This movie is representative of the pervasive epic illness that infected so many 1950s winner. I'm guessing that the studios saw TV as strong competition and decided to create films that were light on plot and characters but filled to the brim with spectacular (for the 1950s) images and glitzy dancing and singing. Around the World in 80 days is less like an actual movie and more like a boring travelogue slide show. There's room for action and adventure here but instead time is wasted on things like the overlong bullfight from hell and animals grazing in India.
The least creepy thing about this movie is a 33 year old man marrying a 16 yer old in what is supposed to be a happy ending. Societal judging aside Gigi is mostly boring with uninteresting characters and far too few useful things to say. It looks beautiful though.
More successful then similar epic Around the World in 80 Days and that's only because of one rollicking train wreck sequence that closes the film. Other than that it has the overblown epic malady in spades. I thought it was bad when Cecil B. Demille decided to show a circus parade in its entirety. Then, 45 minutes later, he decided to show another circus parade in its entirety - this one featuring some of the most obvious product placement ever (it shows horribly costumed Disney characters parading while slack jawed yokels excitedly shout Goofy! and Mickey!). It's quasi circus documentary stuff works pretty well but the love story here is one of the worst written ones I've ever seen.
Directed by the same guy who did Gigi, An American in Paris is slightly more successful because it combines its luscious cinematography with a more tasteful and fun love story. It has a ridiculous conclusion and an almost inexplicable 15 minute long silent ballet sequence but at least its trying something new.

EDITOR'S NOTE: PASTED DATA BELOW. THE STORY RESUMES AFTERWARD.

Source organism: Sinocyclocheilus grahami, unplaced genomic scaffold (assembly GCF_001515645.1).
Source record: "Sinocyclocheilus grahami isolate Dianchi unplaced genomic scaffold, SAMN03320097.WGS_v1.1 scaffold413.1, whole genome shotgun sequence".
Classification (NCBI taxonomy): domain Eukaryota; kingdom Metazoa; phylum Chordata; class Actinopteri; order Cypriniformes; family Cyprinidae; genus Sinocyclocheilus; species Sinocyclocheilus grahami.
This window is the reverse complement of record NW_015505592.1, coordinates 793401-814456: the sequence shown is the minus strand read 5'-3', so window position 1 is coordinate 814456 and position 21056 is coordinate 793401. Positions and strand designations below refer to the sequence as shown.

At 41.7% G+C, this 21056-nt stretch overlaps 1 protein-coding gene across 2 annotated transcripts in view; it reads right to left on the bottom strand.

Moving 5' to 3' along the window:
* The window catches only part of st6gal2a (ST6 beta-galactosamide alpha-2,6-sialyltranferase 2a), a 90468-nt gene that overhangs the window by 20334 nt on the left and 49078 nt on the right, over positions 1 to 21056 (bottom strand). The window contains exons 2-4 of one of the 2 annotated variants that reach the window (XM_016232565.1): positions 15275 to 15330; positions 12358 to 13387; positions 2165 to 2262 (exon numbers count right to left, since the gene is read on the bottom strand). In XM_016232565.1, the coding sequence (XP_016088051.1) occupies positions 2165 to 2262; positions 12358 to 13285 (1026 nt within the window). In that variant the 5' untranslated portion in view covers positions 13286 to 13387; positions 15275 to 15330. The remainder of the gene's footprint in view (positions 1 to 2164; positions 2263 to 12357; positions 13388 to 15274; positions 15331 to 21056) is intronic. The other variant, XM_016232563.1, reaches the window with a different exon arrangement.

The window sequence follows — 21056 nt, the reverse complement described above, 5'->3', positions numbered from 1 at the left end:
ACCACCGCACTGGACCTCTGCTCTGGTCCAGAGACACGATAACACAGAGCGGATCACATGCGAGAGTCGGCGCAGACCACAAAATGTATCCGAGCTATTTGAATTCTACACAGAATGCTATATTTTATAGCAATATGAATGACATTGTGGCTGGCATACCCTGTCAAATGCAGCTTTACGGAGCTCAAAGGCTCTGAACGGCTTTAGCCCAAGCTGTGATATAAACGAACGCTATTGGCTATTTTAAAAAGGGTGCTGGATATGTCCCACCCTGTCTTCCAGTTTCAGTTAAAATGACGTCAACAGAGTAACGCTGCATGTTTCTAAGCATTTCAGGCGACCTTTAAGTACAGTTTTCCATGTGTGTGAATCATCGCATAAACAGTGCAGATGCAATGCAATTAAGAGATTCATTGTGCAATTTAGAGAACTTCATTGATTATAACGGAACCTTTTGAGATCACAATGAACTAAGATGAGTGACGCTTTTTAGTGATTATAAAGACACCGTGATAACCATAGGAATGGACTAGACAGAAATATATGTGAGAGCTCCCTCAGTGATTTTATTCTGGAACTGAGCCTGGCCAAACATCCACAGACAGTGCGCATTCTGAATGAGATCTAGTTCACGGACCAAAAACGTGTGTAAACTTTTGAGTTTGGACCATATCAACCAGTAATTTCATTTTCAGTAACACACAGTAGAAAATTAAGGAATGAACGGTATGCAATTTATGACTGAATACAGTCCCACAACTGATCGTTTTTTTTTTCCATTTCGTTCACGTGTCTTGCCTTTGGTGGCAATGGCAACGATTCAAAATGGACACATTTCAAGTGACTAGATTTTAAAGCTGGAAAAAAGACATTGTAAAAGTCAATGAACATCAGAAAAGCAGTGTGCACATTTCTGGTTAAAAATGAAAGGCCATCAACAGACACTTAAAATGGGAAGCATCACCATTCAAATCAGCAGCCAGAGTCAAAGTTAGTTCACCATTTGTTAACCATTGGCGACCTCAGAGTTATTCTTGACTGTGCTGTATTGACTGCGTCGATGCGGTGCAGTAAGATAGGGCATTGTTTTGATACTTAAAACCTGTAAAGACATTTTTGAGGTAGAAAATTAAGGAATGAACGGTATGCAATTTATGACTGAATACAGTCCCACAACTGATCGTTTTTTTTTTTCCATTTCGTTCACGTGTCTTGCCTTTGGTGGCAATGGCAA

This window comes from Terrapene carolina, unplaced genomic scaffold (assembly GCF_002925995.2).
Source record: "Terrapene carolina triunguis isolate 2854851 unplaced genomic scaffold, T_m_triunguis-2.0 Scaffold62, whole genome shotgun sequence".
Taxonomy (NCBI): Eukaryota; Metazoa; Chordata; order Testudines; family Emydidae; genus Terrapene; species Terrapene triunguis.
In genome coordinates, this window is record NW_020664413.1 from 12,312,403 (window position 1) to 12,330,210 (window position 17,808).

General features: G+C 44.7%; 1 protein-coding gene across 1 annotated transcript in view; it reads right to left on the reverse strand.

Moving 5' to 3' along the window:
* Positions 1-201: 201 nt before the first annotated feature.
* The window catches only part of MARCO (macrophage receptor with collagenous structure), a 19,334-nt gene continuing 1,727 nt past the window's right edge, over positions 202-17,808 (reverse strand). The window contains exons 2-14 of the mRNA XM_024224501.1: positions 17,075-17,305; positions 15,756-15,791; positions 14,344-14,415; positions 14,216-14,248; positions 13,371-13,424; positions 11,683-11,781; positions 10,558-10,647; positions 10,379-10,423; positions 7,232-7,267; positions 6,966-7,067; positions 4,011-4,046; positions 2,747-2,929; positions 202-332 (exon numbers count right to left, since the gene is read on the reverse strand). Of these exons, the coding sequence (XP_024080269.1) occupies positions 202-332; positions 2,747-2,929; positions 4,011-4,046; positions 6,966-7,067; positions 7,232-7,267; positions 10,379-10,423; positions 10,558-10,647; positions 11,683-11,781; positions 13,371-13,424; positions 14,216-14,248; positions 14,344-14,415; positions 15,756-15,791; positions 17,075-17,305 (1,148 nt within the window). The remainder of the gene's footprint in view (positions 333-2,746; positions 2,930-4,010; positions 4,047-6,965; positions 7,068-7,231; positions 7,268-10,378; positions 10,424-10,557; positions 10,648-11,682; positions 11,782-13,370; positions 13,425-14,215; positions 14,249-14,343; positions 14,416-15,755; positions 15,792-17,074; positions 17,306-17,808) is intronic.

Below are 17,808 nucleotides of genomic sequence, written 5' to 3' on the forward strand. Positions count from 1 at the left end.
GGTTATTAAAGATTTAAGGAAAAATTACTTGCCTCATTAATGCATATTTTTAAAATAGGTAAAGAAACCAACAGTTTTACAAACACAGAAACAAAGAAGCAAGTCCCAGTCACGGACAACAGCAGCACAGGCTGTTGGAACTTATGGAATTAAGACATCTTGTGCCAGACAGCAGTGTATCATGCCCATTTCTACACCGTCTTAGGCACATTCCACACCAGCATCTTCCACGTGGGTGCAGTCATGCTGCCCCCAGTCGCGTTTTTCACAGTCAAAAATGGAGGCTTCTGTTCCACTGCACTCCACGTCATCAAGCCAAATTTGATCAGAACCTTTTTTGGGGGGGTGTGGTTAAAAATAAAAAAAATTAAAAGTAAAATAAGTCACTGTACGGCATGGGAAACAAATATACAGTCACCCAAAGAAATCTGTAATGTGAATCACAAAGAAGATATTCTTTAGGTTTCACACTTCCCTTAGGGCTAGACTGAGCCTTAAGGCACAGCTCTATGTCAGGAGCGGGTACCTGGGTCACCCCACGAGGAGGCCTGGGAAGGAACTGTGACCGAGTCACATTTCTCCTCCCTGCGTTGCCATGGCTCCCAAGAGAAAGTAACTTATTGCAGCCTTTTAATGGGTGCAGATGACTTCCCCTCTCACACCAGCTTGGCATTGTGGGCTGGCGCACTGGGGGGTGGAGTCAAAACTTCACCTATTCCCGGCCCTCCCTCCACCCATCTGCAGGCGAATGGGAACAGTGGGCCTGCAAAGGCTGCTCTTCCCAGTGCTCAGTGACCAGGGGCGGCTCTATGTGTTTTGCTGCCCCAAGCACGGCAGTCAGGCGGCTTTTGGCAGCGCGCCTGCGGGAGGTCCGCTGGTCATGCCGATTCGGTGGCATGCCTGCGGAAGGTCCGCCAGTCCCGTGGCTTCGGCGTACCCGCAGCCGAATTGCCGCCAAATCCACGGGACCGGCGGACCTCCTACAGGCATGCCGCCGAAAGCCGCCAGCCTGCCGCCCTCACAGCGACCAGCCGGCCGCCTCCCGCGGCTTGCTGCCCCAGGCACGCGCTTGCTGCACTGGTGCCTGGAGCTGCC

I was expecting a bit more from this one based on its reputation and that really famous beach scene. Still its a nicely plotted war (though it mostly takes place before Pearl Harbor) drama that has a really interesting time and place for its setting. When those bombs go off in the end you kind of realize how petty and unimportant all the romantic drama was. I don't know, however, if that's a good or bad thing.
If overblown, overlong epics like Around the World in 80 Days and The Greatest Show on Earth are poisoning your soul than Marty is your antidote. It is still the shortest Best Picture winner and that actually might be a fault. It focuses on two characters beginning their romantic entanglement but you get so wrapped up in their stories and their personalities that the abrupt ending feels almost cheap. Both leads are solid but I wish they had given Betsy Blair more screen time and more to do.
This is one of those great personal stories that only a director who sold other people down the river could make. It has a find performance by Brando, some incredibly memorable and moving scenes and a mostly interesting story.
A surprisingly balanced look at life in a Japanese prison camp during World War II. The movie has some problems with its action choreography (especially the gun fights) but that doesn't prevent it from having at least a couple insanely memorable set pieces. The fight among the bats is great and there is, of course, the famous sequence of the bridge blowing up. It's to the film's credit that the destruction of a bridge built through forced POW labor is the most emotional and tragic scene in the film.
All About Eve is filled with wonderful memorable characters and its plot is different enough to really make it stand out from the crowd. It is one of the best ruminations on the pitfalls and benefits of fame that has ever been created. Anne Baxter's performance here as the devious Eve is one for the ages. One of the few timeless Best Picture winners from this decade.
I've made it my current goal to watch all the Best Picture winning films. Here's my ranking for the victors from 1950-1959. NOTE: My dates here are based off the year in which a film actually took home the statue and not the release year.